Market update – Nov 21

Simon RoderickMarket updates

Notes from the park - monthly updates
Notes from the park - monthly updates

Market update – Nov 21

What makes a good employer? COVID has changed our perception of what a good employer is. I’ve never seen a time when employer/employee relations are so complex.
November 24, 2021
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I’ve been in recruitment over twenty years and there’s often the old gag “what did you do to deserve that” when I tell people. I’ve loved it, I love the industry I support, and I still find meeting so many entrepreneurial and talented people interesting. I have, though, now seen some highs and lows and you start to see patterns of behaviour. It becomes easier to see why some firms, some teams - which are all just a collection of strangers brough together for a common purpose - succeed, whilst others don’t. Next time I’ll write about these, but back to the highs and lows. Living in a boom is fun, but often not as memorable as the bad times. The first bad time I encountered at work was 9/11, the second the financial crisis, and now the COVID pandemic. I won’t even begin a macabre comparison of what was worse, they’ve all had a hugely negative impact on life, but the most profound in terms of its impact on the workplace has been COVID.

Last year, a good employer was defined as any firm who didn’t make redundancies. Redundancies are the choice of last resort for any leader and whilst some firms may have been financially better off trimming their payroll, many fought tooth and nail not to make their colleagues and friends redundant at a time when there weren’t many jobs. You could argue that firms were able to maintain their skill sets through the furlough scheme, but looking at resignation figures, this “skills capital” may soon leave many firms anyway. I think most employers were delighted to do their bit and we should be proud as a nation that we’ve seen lower than forecast unemployment.

This year a good employer is someone who lets people work for four days a week (of course for full pay), has hybrid working, has no dress policy, or too many targets. Or are they a good employer? Are they now only average or some would even say they aren’t doing enough?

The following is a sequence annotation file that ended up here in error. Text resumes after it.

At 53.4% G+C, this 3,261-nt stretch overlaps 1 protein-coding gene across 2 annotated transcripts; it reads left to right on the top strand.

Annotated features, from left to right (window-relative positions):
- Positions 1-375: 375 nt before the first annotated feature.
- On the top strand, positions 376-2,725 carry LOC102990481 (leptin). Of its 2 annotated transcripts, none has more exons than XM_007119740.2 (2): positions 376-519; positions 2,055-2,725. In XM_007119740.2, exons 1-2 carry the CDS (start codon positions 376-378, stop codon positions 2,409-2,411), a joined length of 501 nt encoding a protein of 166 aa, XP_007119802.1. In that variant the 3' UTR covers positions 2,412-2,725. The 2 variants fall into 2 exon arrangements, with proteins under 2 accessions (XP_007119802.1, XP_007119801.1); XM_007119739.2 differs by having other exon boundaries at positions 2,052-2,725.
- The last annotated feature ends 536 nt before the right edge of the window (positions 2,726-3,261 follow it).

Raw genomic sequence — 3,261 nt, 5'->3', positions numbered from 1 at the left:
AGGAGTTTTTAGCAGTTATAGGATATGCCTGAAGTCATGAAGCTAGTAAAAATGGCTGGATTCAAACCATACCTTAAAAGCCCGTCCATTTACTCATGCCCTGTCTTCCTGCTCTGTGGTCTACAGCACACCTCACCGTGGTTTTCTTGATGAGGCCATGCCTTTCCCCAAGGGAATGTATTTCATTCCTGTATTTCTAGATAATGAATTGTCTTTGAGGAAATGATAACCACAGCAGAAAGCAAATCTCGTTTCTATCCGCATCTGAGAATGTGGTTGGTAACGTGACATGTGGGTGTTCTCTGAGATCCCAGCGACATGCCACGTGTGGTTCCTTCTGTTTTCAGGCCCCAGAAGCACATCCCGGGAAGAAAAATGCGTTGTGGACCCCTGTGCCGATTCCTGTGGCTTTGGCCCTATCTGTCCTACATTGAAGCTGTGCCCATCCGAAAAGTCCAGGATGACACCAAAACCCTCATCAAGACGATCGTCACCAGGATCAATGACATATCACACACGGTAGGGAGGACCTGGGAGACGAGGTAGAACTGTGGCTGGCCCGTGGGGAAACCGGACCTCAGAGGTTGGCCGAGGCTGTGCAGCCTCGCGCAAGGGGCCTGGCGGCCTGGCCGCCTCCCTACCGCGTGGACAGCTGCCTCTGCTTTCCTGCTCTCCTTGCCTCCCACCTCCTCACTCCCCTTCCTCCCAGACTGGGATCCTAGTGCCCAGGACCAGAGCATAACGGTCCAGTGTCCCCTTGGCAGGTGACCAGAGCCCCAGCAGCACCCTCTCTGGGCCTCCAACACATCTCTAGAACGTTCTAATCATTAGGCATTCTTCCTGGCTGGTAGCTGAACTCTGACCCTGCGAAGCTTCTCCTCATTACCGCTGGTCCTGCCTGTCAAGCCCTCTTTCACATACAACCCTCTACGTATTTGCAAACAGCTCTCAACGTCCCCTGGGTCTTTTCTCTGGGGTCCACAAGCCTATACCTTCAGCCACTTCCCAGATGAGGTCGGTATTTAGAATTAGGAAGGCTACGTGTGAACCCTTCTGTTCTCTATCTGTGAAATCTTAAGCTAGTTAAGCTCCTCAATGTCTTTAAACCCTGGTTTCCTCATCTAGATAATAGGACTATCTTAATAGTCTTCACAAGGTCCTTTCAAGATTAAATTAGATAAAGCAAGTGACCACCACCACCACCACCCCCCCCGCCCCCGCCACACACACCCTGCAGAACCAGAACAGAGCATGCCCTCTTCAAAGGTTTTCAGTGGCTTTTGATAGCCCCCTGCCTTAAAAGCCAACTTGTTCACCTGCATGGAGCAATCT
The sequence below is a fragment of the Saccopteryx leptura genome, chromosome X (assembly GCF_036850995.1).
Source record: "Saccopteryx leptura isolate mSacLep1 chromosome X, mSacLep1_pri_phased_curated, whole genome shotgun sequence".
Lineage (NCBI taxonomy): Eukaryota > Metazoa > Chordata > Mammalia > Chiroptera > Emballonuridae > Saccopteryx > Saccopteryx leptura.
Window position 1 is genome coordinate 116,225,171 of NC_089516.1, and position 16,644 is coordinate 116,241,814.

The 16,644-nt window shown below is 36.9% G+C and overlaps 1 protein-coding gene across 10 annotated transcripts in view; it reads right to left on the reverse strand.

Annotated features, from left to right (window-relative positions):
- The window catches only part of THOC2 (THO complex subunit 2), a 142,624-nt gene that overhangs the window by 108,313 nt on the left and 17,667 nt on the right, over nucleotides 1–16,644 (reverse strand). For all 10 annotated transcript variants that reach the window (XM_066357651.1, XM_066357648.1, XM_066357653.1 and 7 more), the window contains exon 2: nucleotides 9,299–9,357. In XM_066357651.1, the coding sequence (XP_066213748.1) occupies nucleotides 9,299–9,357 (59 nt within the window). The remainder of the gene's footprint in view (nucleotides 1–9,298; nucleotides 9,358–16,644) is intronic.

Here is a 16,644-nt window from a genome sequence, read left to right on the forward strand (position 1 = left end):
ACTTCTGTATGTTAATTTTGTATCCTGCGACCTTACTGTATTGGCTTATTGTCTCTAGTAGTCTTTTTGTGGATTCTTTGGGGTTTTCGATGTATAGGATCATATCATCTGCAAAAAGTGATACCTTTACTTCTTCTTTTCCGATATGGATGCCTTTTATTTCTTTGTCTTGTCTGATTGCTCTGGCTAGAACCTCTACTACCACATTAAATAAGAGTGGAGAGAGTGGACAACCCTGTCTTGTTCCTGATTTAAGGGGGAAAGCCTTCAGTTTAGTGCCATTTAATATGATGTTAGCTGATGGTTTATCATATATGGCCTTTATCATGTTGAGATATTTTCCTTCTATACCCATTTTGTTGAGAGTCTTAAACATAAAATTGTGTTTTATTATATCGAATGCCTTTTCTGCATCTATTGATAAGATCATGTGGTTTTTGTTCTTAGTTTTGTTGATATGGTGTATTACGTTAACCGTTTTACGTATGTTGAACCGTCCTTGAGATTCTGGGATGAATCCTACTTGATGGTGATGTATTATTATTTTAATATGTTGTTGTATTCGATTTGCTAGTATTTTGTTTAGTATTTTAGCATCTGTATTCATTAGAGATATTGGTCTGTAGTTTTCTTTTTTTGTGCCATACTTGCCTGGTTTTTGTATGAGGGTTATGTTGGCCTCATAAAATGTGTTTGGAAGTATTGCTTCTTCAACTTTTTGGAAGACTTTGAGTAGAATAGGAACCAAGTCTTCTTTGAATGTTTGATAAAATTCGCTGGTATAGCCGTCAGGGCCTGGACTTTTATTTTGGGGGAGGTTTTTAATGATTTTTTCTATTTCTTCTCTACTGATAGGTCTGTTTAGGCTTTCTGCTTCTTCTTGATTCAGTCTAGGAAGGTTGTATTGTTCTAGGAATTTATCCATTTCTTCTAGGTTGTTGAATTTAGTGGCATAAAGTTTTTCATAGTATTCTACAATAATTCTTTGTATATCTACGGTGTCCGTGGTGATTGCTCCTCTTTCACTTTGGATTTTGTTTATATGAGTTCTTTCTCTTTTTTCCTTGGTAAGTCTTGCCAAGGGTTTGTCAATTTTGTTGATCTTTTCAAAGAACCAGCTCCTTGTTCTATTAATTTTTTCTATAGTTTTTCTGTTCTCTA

I’ve never seen a time when employer/employee relations are so complex, but I think it’s healthy. It’s healthy that we’re asking “why”. Why did we go to the office every day? Why did we monitor progress? Why? Why? Why?

Too many firms never take time to look inwards, to reflect, and to adapt. This doesn’t mean endless away days spent naval gazing and throwing colleagues over an assault wall, but I think the firms that coped with the demands of COVID the best, were the ones who asked these questions early, who reflected and adapted, and who moved from internal reflection and reconfiguration to external action the quickest. What they really did was recognise that circumstances had changed, perhaps for a considerable period of time, and adapted to those circumstances.

Many of the changes from COVID are good and should remain. I like working in an office, but I understand not everybody does, and so I think hybrid working should stay. Whilst very clumsily put, the Prime Minister was right that offices and practices evolved because they were perhaps the best way to do things (and the only way pre-technology). I’m still bullish on office life, but a pared back and changed version. This is my best guess, and who can do anything else but guess? Circumstances are ever changing; they will change rapidly again once we’ve got more control over COVID (and we’re closer to this than we’ve been in the last 18 months). What I am surprised about is some of these changes weren’t choice, they were a necessity, and they won’t work for every business or for every role, and yet some firms are making irrevocable change without seeing where we settle.

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Modern leaders have three main responsibilities: to shareholders, to their team, and to society. I think it’s up to each firm to decide if some of these are more important than the others - if it’s even possible. However, the best leaders will find balance. It’s unfair to shareholders if working from home or a four-day week diminishes returns, but it’s unfair for shareholders to expect outsized returns at the expense of the health of the workers of those firms. Anyway, you will just churn staff and nobody will want to work for you. It’s no doubt a very complex time there comes a point where firms can’t keep paying more, giving more free time, because ultimately if the business suffers job losses follow. There comes a point where exhausted workers look for an easier life.

What can be done? Firms that navigate well have internal mechanisms to give leaders feedback. Whether it’s working groups on employee relations, great HR teams, or just a culture of openness and it’s the latter where an office is important. Informal conversations really help leaders. Lots of execs have missed bumping into more junior colleagues whilst making tea, when getting in the lift. They’ve been cut off to the honest feedback you get in informal settings. I also believe that leaders should have a network of other leaders to speak to. Whether this is a NED, a coach, or a group of peers they can discuss challenges with. Leading is lonely and we all need an outlet and we can all learn off each other.

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